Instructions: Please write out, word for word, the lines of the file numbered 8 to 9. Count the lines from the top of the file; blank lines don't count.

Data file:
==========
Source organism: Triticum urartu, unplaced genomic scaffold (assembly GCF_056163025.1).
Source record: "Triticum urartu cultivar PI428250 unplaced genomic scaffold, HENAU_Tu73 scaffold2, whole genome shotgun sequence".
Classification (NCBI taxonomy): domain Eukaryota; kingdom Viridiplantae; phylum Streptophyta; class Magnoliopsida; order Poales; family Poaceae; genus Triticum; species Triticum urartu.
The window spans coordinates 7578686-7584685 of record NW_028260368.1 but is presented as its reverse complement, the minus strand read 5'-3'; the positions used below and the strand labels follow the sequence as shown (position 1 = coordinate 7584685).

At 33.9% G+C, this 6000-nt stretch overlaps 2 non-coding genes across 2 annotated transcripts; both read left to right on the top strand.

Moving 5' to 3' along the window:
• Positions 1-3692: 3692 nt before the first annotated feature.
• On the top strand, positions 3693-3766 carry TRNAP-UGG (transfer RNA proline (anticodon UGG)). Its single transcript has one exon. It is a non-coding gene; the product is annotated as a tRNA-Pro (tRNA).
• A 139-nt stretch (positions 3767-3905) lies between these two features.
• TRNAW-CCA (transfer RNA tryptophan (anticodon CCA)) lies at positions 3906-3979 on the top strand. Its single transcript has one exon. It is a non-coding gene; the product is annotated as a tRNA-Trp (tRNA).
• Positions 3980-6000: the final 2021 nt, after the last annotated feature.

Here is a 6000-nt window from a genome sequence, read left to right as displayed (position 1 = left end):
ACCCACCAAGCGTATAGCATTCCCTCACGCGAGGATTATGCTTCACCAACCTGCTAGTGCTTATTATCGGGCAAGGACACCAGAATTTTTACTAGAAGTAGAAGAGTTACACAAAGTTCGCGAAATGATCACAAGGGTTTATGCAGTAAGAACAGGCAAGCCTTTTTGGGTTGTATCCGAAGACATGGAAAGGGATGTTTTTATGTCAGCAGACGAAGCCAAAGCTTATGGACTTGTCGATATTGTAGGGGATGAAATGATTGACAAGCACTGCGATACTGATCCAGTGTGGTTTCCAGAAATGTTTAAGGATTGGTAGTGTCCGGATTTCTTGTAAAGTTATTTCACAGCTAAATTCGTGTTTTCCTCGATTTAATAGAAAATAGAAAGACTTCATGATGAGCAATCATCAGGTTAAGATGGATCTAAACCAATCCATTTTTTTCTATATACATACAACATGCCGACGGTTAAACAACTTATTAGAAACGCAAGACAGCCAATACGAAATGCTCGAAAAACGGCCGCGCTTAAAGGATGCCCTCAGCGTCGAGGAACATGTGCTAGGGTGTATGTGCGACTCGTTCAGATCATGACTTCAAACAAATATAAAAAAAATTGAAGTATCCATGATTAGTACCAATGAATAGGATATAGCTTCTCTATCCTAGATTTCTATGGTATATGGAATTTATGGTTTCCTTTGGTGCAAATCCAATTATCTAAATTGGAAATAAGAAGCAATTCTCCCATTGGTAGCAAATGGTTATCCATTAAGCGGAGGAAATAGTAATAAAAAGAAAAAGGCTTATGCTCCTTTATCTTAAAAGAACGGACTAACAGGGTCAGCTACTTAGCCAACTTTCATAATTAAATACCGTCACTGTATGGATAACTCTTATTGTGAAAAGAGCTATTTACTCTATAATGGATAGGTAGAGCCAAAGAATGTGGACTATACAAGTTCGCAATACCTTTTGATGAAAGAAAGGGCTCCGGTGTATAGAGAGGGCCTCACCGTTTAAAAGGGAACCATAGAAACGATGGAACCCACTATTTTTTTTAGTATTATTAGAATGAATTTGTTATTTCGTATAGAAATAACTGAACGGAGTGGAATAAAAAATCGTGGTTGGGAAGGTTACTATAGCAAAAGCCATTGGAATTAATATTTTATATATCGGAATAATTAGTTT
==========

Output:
• On the top strand, positions 3693-3766 carry TRNAP-UGG (transfer RNA proline (anticodon UGG)). Its single transcript has one exon. It is a non-coding gene; the product is annotated as a tRNA-Pro (tRNA).
• A 139-nt stretch (positions 3767-3905) lies between these two features.